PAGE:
Reply
        • Jamie
          Jamie says:

          We are a dry corn mill. After temper process we degerm the corn then dry it down for customer specs. Our cr288 filterhouse for our fluid bed dryer which dries the degermed corn (indirect heat)has started to condensate and plug apu lines and cause downtime problems daily.
          We haven’t added or took away from this setup in 3 years. Although filterhouse is insulated along with trunk lines,from discharge conveyor and airlock on it is not. Dust collection is transferred back thru mill via closed loop system with degermed corn to dryer then picks up this filterhouse. Product has historically always been damp but this is dripping wet water/flour/dust sludge that cakes lines solid ino some sweeps. HELP

          Reply
          • dominickdalsanto
            dominickdalsanto says:

            We haven’t added or took away from this setup in 3 years. With all the problems listed something has definitely changed. It may be the corn that they are starting with, the insullation on the equipment sand conveyors or something in the building/weatherproofing, etc. Re-check entire system for changes.

            BH has started to condensate and plug apu lines – problems daily. #1 – What are APU lines? #2 – Condensation comes from temperature differences in the system. Insulation helps this problem however it sounds like something else has changed. Any changes to the equipment, conveyors, transfer points?

            Filterhouse is insulated along with trunk lines – from discharge conveyor and airlock on it is not. If the product comes out of the Baghouse hopper at a temp higher than the dew point temp then condensation will occur. Have they raised/lowered the temp of the product for any reason? Insulation and occasionally heated hoppers/conveyors are used to solve the problem.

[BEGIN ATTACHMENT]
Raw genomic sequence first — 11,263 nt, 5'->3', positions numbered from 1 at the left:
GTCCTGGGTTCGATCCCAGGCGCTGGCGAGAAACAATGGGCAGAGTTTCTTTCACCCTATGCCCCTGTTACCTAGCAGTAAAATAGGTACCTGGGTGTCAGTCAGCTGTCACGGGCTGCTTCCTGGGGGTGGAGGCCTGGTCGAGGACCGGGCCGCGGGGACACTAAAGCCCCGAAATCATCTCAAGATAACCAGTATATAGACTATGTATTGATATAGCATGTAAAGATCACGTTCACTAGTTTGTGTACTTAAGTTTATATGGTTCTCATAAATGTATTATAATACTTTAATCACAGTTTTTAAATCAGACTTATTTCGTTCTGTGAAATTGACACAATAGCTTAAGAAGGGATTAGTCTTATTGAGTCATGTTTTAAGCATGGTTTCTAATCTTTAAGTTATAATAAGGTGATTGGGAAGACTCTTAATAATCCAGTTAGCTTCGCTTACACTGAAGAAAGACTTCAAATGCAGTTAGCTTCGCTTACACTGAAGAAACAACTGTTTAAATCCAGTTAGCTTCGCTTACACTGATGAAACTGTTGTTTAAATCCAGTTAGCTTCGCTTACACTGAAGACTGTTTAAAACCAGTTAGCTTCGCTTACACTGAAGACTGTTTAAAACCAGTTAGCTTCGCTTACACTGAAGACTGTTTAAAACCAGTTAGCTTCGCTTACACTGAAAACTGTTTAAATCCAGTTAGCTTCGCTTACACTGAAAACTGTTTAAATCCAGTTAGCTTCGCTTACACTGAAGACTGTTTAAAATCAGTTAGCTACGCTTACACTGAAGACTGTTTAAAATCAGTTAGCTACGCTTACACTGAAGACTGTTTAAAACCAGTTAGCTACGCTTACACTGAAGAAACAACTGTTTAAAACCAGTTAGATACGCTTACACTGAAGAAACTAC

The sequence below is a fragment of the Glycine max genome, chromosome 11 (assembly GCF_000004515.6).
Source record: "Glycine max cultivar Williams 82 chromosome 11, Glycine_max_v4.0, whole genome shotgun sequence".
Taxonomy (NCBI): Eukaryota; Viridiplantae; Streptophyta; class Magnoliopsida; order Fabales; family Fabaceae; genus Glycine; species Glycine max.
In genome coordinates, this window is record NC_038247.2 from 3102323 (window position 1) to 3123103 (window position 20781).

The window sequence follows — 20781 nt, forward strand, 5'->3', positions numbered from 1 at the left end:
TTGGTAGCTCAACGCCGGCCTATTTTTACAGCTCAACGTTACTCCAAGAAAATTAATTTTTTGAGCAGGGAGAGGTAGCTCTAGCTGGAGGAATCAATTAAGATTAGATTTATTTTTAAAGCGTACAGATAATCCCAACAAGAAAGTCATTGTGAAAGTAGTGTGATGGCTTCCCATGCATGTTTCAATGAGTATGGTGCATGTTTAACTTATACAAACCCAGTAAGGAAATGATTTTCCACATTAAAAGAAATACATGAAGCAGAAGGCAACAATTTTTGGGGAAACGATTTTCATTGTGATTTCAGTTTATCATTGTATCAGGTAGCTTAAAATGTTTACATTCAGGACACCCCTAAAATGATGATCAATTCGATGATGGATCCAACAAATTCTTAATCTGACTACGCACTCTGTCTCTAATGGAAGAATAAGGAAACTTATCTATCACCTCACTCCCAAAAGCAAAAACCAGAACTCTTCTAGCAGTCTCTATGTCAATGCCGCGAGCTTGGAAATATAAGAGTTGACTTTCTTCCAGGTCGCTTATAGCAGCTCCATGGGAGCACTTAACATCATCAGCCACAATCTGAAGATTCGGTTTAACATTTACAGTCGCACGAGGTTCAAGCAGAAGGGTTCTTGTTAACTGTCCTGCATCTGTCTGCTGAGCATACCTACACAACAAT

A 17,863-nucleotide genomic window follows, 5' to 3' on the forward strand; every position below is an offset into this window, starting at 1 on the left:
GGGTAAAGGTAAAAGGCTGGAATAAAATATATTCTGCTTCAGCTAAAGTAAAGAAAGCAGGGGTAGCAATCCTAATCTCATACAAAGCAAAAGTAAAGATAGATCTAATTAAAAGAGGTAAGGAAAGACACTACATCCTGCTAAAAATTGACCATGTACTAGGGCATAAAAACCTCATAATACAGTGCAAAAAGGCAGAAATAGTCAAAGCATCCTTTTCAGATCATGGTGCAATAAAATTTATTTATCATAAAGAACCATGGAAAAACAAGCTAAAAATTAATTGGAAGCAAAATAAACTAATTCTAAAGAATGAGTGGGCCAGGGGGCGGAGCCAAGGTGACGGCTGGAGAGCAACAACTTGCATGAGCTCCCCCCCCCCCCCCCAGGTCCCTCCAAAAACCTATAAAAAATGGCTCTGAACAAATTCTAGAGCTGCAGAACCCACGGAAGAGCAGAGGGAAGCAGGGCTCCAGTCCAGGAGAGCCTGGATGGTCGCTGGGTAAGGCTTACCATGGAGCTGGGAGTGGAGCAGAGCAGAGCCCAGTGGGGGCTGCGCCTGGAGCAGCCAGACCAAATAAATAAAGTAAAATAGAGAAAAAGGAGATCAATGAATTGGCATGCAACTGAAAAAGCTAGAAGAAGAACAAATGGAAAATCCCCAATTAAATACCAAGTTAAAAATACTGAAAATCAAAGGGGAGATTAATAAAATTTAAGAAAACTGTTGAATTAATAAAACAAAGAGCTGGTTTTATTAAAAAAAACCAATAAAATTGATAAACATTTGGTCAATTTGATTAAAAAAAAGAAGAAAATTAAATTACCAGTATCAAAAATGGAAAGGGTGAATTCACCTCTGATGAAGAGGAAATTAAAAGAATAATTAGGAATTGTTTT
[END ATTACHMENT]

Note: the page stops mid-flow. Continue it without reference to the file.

Dust collection is transferred back thru mill via closed loop system with degermed corn to dryer then picks up this filterhouse. Sounds like you are feeding the wet corn product right back into the system along with the moisture. Is the dryer removing the same amount of moisture as before the problems started?

            Product has historically always been damp but this is dripping wet water/flour/dust sludge that cakes lines solid into some sweeps. Sweeps referring to ductwork? If ductwork then the product being transferred is too wet at too low of a temperature to start with. Below dew point will cause condensation.

            Additional Questions:
            Where is this plant located?
            Has the local weather been unusually rainy/snowy or above/below average recently?
            Has the raw materials supplier changed anything?
            Any problems with the dryer itself?

  16. Premkumar ponnusamy
    Premkumar ponnusamy says:

    Hi

    Our bag filter house is not discharging dust continuously. Dust get surge out once in a day. DP get raised from 70 to 100 before surge out and reduced to 70 after surge out. Since the dust is added to our process. It gets affected drastically. Plz help.